Can You Hear the Beating of the Distant Drums? - Aftermarket
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Can You Hear the Beating of the Distant Drums?

By Ron Slee

Article Date: 09-01-2010
Copyright(C) 2010 Associated Equipment Distributors. All Rights Reserved.


We are heading toward another shortage of technicians, but you can easily shield your company from any ill effects.


Last month I talked about the issue of education, and while the direction over the past 50 years has been to push a university degree, there are signs of this having been too much of a push in one direction. University is an important element in the overall education package a country provides to its citizens. But it is far from the only element, and I believe we have gone too far in that one direction.
 
Bring on the trade schools for specific skills.
 
I have been very fortunate during my career to have traveled and worked with people all around the world. It is a wonderful way to see new things and methods and be exposed to differing ways of thinking.
 
One of my first international trips was in 1973 when I was sent to Europe for two weeks to look at warehouses and distribution centers. Well, the dealer principal where I was working thought that Europe had a shortage of space and a shortage of labor; that we better pay attention to that and design facilities and systems knowing that space and people skills were both going to be at a premium over the life of facilities we were planning to build. He was right. So we went outside of our comfort zone and tried to learn from others who were experiencing the things that we thought we would be experiencing in the future.
 
I believe we can use this type of thinking more today than nearly any other time of my life. Europe has a population demographic that have more older people and fewer younger people than we do. How are they going to handle their medical and pension obligations? We should be able to learn something from them. The developing countries are pushing educational ability almost above all else. All you have to do is look at India, which has more college graduates under the age of 25 than the total U.S. workforce. Do you now begin to believe that there will be serious pressures on certain wages?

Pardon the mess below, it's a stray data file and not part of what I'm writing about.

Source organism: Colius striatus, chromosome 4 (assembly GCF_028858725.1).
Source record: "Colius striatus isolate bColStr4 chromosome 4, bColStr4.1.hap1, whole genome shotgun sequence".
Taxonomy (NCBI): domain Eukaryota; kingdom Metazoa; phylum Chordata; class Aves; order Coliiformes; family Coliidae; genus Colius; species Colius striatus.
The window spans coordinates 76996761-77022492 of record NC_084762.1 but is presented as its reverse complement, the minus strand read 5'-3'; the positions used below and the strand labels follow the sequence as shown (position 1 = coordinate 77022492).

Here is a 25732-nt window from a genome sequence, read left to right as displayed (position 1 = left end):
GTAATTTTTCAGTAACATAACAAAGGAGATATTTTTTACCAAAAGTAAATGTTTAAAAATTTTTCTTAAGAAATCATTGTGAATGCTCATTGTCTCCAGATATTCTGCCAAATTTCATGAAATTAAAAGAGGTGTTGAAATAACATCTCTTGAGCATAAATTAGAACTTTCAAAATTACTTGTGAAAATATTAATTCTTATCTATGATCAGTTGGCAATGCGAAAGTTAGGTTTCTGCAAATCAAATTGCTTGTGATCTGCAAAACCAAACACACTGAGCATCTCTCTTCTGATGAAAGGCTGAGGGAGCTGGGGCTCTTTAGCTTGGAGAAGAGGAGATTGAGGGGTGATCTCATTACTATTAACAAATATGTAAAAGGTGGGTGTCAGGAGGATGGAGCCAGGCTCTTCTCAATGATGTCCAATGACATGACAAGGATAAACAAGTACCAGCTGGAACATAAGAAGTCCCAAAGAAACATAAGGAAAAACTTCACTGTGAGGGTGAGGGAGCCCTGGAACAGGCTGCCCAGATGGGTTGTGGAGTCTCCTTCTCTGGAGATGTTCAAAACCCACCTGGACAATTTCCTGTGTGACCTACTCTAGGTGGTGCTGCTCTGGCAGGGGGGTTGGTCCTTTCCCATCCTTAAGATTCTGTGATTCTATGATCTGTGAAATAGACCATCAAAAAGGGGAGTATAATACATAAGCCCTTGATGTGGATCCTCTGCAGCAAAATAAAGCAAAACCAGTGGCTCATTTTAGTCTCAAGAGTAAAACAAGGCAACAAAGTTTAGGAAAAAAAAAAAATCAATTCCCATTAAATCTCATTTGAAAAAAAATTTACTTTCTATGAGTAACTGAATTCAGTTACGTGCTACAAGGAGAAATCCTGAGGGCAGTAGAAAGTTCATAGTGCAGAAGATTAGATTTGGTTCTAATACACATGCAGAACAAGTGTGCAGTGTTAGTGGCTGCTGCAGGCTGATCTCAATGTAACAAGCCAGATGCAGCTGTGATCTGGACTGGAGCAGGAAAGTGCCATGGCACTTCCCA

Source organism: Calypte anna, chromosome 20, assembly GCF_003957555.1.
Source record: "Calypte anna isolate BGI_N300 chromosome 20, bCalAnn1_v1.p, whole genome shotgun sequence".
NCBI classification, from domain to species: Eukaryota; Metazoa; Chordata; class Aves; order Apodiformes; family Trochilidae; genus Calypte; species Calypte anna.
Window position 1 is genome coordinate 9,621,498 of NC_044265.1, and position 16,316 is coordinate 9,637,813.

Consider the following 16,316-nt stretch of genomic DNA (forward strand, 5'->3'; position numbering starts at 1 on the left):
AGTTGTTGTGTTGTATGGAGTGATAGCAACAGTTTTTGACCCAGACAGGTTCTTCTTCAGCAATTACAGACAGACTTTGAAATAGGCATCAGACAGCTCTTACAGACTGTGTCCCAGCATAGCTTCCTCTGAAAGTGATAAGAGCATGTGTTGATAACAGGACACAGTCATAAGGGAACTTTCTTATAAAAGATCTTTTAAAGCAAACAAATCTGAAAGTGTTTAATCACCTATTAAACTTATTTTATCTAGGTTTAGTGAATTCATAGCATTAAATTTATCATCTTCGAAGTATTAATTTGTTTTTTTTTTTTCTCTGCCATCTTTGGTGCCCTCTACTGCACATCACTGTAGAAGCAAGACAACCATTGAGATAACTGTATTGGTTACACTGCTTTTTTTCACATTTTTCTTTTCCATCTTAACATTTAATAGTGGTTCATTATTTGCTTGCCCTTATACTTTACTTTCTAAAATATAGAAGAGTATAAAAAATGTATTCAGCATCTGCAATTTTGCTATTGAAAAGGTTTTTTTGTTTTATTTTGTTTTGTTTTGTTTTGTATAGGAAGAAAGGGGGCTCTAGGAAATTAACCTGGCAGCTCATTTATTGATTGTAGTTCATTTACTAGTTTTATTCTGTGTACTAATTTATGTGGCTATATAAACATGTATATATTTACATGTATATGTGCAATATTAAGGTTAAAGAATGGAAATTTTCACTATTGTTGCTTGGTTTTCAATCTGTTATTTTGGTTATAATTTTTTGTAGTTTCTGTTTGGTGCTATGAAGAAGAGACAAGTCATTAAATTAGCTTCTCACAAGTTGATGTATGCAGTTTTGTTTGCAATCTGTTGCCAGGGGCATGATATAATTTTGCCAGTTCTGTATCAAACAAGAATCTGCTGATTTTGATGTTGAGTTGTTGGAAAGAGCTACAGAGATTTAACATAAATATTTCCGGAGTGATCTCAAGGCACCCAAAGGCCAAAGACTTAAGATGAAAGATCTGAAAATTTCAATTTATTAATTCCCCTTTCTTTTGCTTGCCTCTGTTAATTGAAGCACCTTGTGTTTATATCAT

But let’s return to the trade school and that beating drum. There are shortages of mechanics again in the country. Imagine that – the only business unit of a dealership with which a dealer can differentiate itself and we are back to the age-old problem. We have a shortage of technicians. Aren’t we all getting a little tired of this sorry old tale? I know I am.
 
There are plenty of technicians. We don’t pay them properly. We don’t provide them with the technology that is current and will excite them about their jobs. We don’t provide leadership and management in our service departments with professional managers, but instead provide supervision by people we have promoted from mechanical jobs.
 
We need management and leadership skills, not technical skills in our service managers of the 21st century.
 
We also need to strike a relationship with the trade schools. When I was starting out, the dealership I worked at used to provide teachers to the trade schools at no cost. No, it wasn’t a full-time thing; just occasionally. But it was a wonderful thing to do. We got to see the students in the classroom and were able to determine who the stars were and who we wanted to hire. We wanted to be able to hire the best of the best. And we did.
 
So where are you now? Still short of technicians?
 
Go visit your technical schools. Now.
 
Ask how you can help them. Now.
 
Provide materials and components, and, yes, teaching hours. Now.

Take the students on tours of your facilities. Now.
 
Implement inspection programs and segmentation work orders. Now.
 
Move to standard job times and flat rates. Now.
 
We have been dilly dallying around way too long.
 
Obtain, train and implement the new technology tools I have been talking about since the springtime. The new technicians do not expect to be working the old way; if you are not current they will either not join you or leave you very quickly. This is their life, don’t forget.
 
Nike’s slogan is wonderful: Just Do It. Shouldn’t we get with it? The market and the technicians are not going to wait forever. Now is the time to Just Do It. You will be glad you did. I promise.

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